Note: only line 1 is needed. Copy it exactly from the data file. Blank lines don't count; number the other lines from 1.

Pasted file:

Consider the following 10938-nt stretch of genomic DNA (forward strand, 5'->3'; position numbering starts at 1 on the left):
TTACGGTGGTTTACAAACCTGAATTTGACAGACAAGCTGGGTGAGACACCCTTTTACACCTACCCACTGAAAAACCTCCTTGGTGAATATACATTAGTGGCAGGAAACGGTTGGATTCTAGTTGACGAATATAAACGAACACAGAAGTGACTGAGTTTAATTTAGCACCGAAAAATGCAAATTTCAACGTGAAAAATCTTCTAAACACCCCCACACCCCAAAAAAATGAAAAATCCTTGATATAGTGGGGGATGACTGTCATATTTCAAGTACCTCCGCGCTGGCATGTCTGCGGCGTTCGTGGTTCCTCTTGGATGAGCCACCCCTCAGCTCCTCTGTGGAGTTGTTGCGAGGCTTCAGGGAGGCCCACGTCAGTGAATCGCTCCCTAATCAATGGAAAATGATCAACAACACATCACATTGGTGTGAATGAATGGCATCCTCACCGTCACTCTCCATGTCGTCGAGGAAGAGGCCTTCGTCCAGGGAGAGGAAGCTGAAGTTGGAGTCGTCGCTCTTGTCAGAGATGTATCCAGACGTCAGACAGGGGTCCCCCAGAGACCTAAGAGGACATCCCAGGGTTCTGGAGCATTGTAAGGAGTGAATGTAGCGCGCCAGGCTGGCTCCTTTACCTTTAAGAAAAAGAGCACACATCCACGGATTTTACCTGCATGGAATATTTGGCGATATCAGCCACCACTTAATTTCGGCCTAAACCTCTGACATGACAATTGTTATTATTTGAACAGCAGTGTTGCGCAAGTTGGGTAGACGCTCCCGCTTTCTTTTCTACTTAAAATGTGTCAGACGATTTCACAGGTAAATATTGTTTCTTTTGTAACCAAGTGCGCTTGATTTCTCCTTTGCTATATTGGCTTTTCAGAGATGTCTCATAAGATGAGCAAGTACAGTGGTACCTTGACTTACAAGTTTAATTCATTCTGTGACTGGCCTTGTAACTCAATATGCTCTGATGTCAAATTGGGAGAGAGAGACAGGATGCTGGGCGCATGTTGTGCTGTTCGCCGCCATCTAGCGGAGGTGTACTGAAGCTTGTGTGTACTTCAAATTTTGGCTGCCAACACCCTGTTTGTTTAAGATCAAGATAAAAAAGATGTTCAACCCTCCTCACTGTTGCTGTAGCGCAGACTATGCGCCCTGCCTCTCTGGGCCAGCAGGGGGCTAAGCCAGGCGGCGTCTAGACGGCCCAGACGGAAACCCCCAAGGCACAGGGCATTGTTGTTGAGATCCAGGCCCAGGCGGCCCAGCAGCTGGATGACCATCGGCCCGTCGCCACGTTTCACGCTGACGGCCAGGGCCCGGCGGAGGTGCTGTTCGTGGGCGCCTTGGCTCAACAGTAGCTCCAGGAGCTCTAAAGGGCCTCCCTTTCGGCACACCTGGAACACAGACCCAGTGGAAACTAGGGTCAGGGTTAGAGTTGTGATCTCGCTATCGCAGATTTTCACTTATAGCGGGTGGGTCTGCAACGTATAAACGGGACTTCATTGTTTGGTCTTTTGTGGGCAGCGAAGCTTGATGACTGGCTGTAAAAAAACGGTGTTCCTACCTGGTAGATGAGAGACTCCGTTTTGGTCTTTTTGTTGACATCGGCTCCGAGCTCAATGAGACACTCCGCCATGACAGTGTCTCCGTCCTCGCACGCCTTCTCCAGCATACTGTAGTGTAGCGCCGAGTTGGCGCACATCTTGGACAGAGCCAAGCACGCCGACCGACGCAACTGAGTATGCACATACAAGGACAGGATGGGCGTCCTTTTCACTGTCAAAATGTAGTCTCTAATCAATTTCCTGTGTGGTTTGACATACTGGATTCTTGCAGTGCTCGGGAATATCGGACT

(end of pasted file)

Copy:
Consider the following 10938-nt stretch of genomic DNA (forward strand, 5'->3'; position numbering starts at 1 on the left):